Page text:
Both those who have and have not read the book will also question the fading of Odenigbo towards the end of the film. As one who is depicted both on screen and paper as a slightly eccentric, angry and radical thinker, the expectation that a darker side would emerge to him as a result of the ugliness of war is not met with.
For all its weaknesses, there are many aspects of the film which deserve praise and are perhaps enough reason to go see it.
Foremost is the chilling and raw depiction of the war, certain scenes of violence and chaos leave the viewer in shock at just how easily forgotten the conflict was despite its horrific impact. Some of the more emotionally ridden scenes have an atmosphere which is palatable.
The parts of the film which were filmed on location in Nigeria do full justice to the lush greenery and beauty of a country which is all too often associated with other matters and negative connotations, indeed one cannot help but relish in the aesthetics of some of the scenery. The endearing way in which Chiwetel Ejiofor’s character refers to Olanna as ‘Nkem’, the attention to detail and authenticity in terms of decor, furniture, costumes and the atmosphere in every scene is superb. The clothing, cut, colours worn by the female characters not only ooze accuracy in terms of history and fashion, but are likely to impress any follower of fashion.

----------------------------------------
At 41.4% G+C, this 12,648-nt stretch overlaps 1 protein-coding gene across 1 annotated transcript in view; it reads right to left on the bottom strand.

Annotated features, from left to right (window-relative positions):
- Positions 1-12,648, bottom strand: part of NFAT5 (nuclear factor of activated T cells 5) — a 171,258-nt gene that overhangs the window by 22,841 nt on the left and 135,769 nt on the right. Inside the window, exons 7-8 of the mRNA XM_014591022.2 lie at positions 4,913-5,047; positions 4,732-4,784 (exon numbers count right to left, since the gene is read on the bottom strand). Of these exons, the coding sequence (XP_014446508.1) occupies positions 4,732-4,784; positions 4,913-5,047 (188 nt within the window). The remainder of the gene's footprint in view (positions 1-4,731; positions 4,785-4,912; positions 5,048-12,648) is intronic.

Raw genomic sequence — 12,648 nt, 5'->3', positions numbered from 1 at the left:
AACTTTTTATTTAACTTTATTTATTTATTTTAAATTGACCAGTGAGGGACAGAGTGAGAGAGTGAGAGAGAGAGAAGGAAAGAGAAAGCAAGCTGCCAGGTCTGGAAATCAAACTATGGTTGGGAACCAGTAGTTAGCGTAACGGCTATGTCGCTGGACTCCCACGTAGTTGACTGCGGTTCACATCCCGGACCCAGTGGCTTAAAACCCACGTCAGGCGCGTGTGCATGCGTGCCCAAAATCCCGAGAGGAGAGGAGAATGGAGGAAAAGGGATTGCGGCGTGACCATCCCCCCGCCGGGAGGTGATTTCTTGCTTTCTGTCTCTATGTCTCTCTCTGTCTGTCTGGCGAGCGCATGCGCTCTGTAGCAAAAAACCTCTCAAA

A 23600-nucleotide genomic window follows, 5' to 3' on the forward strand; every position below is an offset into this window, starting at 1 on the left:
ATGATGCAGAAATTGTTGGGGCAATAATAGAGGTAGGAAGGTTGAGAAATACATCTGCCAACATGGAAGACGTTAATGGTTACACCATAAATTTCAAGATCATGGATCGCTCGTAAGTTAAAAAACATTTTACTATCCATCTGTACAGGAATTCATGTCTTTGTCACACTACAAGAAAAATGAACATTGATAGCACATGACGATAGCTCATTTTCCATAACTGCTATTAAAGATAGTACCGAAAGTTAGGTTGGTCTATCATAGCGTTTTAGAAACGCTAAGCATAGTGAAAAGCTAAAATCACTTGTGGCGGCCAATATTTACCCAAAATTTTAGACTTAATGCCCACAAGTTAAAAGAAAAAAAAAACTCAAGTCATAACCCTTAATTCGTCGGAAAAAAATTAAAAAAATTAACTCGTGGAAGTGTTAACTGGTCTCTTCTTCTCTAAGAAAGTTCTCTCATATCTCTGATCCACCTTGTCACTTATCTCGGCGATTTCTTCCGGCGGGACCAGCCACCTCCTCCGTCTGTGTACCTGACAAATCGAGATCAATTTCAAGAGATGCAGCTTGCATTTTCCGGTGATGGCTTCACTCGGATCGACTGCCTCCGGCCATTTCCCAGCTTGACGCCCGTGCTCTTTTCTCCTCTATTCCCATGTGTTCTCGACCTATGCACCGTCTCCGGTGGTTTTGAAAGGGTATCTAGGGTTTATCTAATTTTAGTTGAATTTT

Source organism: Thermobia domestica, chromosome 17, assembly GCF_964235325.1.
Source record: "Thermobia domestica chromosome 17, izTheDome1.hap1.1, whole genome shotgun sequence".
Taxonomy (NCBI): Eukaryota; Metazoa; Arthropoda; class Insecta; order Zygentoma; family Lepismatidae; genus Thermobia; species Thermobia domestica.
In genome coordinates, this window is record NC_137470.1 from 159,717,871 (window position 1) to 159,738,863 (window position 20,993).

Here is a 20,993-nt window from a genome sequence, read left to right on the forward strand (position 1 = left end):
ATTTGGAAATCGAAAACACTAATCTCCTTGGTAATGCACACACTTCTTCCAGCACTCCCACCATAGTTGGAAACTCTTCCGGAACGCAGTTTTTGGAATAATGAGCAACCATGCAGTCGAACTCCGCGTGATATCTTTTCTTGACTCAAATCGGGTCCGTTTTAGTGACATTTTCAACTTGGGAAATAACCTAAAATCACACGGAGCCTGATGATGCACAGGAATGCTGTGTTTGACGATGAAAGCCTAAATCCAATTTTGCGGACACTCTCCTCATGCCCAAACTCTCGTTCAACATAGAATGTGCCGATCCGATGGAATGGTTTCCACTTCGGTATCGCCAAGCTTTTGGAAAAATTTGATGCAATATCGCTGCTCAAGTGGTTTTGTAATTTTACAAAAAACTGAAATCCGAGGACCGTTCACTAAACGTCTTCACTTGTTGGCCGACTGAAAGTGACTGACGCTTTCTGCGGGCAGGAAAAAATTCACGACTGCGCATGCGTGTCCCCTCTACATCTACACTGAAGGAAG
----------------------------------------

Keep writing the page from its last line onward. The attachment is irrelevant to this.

Similarly the music transports one back to the era of Miriam Makeba and Eartha Kitts and draws in the viewer as every song or piece of music perfectly complements the scene it is created for.